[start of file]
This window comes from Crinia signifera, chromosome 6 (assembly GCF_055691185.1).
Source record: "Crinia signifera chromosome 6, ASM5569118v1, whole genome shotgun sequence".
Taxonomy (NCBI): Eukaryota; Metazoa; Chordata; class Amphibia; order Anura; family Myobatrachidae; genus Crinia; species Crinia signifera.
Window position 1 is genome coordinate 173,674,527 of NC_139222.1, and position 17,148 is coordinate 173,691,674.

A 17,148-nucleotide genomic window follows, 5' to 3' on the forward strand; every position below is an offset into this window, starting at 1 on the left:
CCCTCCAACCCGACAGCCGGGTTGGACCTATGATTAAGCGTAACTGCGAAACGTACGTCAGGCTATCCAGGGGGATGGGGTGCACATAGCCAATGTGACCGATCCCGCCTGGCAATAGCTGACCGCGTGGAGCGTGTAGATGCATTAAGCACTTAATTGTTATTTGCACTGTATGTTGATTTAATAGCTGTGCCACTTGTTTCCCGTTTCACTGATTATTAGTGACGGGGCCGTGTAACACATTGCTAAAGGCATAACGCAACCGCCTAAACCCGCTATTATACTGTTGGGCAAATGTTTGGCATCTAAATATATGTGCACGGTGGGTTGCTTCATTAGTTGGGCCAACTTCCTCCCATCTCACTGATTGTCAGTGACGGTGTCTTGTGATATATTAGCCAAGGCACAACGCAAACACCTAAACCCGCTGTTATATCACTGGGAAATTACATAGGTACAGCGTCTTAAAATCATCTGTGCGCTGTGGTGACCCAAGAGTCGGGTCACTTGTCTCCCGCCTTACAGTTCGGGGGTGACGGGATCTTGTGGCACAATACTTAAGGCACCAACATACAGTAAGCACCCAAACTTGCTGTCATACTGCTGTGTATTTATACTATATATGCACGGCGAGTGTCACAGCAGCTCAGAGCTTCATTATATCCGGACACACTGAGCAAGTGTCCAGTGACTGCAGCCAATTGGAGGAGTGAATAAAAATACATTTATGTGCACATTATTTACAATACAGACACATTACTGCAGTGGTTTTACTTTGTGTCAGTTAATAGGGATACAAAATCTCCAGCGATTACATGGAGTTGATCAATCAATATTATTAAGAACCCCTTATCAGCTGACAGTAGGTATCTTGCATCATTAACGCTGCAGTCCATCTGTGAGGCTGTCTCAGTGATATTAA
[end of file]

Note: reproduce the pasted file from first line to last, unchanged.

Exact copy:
This window comes from Crinia signifera, chromosome 6 (assembly GCF_055691185.1).
Source record: "Crinia signifera chromosome 6, ASM5569118v1, whole genome shotgun sequence".
Taxonomy (NCBI): Eukaryota; Metazoa; Chordata; class Amphibia; order Anura; family Myobatrachidae; genus Crinia; species Crinia signifera.
Window position 1 is genome coordinate 173,674,527 of NC_139222.1, and position 17,148 is coordinate 173,691,674.

A 17,148-nucleotide genomic window follows, 5' to 3' on the forward strand; every position below is an offset into this window, starting at 1 on the left:
CCCTCCAACCCGACAGCCGGGTTGGACCTATGATTAAGCGTAACTGCGAAACGTACGTCAGGCTATCCAGGGGGATGGGGTGCACATAGCCAATGTGACCGATCCCGCCTGGCAATAGCTGACCGCGTGGAGCGTGTAGATGCATTAAGCACTTAATTGTTATTTGCACTGTATGTTGATTTAATAGCTGTGCCACTTGTTTCCCGTTTCACTGATTATTAGTGACGGGGCCGTGTAACACATTGCTAAAGGCATAACGCAACCGCCTAAACCCGCTATTATACTGTTGGGCAAATGTTTGGCATCTAAATATATGTGCACGGTGGGTTGCTTCATTAGTTGGGCCAACTTCCTCCCATCTCACTGATTGTCAGTGACGGTGTCTTGTGATATATTAGCCAAGGCACAACGCAAACACCTAAACCCGCTGTTATATCACTGGGAAATTACATAGGTACAGCGTCTTAAAATCATCTGTGCGCTGTGGTGACCCAAGAGTCGGGTCACTTGTCTCCCGCCTTACAGTTCGGGGGTGACGGGATCTTGTGGCACAATACTTAAGGCACCAACATACAGTAAGCACCCAAACTTGCTGTCATACTGCTGTGTATTTATACTATATATGCACGGCGAGTGTCACAGCAGCTCAGAGCTTCATTATATCCGGACACACTGAGCAAGTGTCCAGTGACTGCAGCCAATTGGAGGAGTGAATAAAAATACATTTATGTGCACATTATTTACAATACAGACACATTACTGCAGTGGTTTTACTTTGTGTCAGTTAATAGGGATACAAAATCTCCAGCGATTACATGGAGTTGATCAATCAATATTATTAAGAACCCCTTATCAGCTGACAGTAGGTATCTTGCATCATTAACGCTGCAGTCCATCTGTGAGGCTGTCTCAGTGATATTAA